"But" is perhaps is the most powerful word in the English language. It has the ability to paralyse us. Often it is used as an attempt to excuse inaction or to excuse improper behavior. At best the word "but" means guilty with an explanation. You might be right and therefore I should act accordingly but...
While there may have been some bickering about the food in the desert and even though they had build a golden calf, the Jews with G-d's assistance were ready to enter the land of Israel with Moshe, Aharon and Miriam serving as their leaders. The destiny and destination of the Jewish people was well within grasp. But the word "but" ( Efes in Hebrew which interestingly also means "nothing") sent the Jews on a long detour, one which continues to this very day.
The twelve scouts were asked a series of questions by Moshe, ranging from the types of cities the people occupying the land inhabit, the produce of the land and the strength of the people. They reported what they saw, namely strong people in fortified cities in a land flowing with milk and honey. Surely an accurate report. So what was so terrible that the entire generation had to die in the wilderness? Our commentaries ever so attuned to nuances in the text note an extra word in their report. "But". "It does indeed flow with milk and honey and this is its fruit. But the people living in the land are aggressive and the cities are large and well fortified" (13:27-28). The one little extra word changed the report from an objective recording of facts to a subjective offer of advice, in essence we will be unable to settle the land. From a little but comes bigger accusations. Calev upon detecting the subjectivity in their report declares that we can and we will conquer the land. To this the spies "began to speak badly about the land.... a land that consumes its inhabitants." Moshe had envisioned, had yearned for the opportunity to set up a model state with the opportunity to implement the Torah of Mount Sinai into daily living in the Land of Israel. A chosen people for a chosen land. The Jewish people though were pragmatic. Now is not the right time, we are outnumbered; and is it really so necessary?
"But" is a word that plagues so many people. To men of vision there are no buts. There may be challenges, obstacles to overcome but there are no buts. Men of vision see grandeur, accomplishment, and the opportunity to turn dreams into reality. But often very practical people point out the buts. But we don't have the money, but we need to study the issue further (and further and further), but we don't have the manpower, but we are busy, but it just is not practical.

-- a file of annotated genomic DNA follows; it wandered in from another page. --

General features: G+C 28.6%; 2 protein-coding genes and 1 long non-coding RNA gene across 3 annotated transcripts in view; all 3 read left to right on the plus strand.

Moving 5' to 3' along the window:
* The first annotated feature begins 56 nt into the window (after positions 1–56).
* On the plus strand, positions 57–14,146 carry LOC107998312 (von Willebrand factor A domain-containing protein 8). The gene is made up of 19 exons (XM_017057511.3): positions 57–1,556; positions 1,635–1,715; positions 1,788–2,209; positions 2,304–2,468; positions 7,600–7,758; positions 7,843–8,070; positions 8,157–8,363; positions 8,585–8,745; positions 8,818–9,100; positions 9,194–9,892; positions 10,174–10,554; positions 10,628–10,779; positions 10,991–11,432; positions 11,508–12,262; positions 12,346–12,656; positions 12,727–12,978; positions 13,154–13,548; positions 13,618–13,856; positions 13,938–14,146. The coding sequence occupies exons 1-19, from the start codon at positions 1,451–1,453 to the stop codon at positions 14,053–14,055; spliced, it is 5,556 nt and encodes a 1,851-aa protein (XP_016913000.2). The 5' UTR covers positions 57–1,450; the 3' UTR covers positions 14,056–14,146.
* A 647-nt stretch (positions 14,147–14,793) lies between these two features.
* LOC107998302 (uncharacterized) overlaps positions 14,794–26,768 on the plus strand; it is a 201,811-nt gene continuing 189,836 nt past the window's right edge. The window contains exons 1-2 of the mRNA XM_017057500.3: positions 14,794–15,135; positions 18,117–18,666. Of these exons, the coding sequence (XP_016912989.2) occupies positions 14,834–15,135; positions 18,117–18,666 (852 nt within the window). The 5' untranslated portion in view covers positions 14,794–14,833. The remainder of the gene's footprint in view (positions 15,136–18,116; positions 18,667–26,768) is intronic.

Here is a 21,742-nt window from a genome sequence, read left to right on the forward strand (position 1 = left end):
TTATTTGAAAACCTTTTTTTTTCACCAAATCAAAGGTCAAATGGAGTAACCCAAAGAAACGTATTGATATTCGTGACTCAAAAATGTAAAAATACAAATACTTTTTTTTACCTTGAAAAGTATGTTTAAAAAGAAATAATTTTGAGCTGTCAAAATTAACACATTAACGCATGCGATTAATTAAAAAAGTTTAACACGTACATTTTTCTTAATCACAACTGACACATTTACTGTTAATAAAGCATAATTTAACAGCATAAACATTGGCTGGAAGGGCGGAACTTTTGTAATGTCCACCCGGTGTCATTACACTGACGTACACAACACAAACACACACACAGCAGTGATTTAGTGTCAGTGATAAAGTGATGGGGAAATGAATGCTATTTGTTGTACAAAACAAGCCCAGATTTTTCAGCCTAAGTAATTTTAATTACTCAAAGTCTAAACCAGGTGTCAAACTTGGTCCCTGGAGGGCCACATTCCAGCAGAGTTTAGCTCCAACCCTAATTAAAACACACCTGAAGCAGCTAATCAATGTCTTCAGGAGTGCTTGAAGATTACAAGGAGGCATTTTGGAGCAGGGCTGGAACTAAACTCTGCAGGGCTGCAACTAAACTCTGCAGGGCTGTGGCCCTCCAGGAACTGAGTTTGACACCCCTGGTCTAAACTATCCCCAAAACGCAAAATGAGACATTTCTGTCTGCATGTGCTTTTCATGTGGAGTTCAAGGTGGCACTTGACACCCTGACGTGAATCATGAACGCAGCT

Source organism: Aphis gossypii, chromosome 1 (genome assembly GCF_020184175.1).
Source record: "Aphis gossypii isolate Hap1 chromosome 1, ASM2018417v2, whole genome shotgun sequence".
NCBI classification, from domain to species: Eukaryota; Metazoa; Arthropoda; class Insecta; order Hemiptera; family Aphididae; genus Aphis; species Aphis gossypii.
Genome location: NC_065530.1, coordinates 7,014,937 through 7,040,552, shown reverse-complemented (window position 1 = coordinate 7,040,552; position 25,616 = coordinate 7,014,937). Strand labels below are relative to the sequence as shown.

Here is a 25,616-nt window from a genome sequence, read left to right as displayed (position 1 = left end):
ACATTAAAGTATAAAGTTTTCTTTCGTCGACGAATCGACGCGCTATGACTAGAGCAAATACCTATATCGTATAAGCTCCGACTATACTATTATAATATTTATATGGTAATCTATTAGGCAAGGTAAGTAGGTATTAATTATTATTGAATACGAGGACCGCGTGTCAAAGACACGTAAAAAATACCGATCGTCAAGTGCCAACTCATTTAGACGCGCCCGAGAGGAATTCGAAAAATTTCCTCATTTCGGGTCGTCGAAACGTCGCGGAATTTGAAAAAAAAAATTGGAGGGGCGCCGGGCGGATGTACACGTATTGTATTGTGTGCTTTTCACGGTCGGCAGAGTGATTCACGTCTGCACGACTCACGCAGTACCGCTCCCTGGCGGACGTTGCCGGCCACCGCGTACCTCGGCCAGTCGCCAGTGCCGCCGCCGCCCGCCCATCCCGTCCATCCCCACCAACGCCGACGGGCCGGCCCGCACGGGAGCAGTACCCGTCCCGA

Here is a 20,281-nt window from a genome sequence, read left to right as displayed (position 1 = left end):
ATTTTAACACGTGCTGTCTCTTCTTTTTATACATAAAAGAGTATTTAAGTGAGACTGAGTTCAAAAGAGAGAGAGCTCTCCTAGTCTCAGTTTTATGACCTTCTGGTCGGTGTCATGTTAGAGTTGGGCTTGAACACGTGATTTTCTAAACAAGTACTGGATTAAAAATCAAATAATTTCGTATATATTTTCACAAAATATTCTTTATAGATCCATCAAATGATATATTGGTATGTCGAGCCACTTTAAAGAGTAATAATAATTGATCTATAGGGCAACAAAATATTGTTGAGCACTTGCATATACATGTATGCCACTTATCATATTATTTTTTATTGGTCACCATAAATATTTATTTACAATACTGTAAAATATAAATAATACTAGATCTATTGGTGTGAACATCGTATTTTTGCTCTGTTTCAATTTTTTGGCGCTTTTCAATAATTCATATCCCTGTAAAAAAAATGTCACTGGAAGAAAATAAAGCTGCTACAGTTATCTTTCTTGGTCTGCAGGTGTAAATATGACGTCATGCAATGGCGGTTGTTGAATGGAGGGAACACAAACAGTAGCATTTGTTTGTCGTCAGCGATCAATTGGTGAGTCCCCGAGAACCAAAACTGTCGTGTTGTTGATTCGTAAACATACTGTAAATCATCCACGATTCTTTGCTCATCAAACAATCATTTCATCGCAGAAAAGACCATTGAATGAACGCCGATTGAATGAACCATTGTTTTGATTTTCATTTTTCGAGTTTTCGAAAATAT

Thank G-d there are some who while understanding the practical problems involved manage to see the dangers of being overly practical. Was it practical for Israel to declare its independence in 1948? (or the United States in 1776?). Was it practical a generation ago to tell your boss you can not work on Shabbat? Was it practical to declare that Yeshivot could be set up all over North America?
Of course we often use "but" in explaining why we are talking lashon hara (gossip, slander) against other people. But it is true, but he deserves it, but everybody does it. Ultimately the Jewish people were punished for speaking evil against the Land of Israel. If such is the penalty for slandering a piece of land, how much more so must we be careful when we are speaking about other human beings.
Since the Jews were not willing to see beyond the report of the majority - while majority rules they are not always right - they would get their "wish" and not be forced to go to Israel. However, upon realizing the opportunity missed they had second thoughts. "When they got up early in the morning they began climbing towards the top of the mountain declaring; We are now ready! We shall go forward to the place that G-d described. We admit that we were mistaken" (14:40). But it was to late.
Each and every day we have the opportunity to make the world a better place. We can help others, study Torah, spend time with our families. Let us not evade our responsibilities with "but". Shabbat Shalom!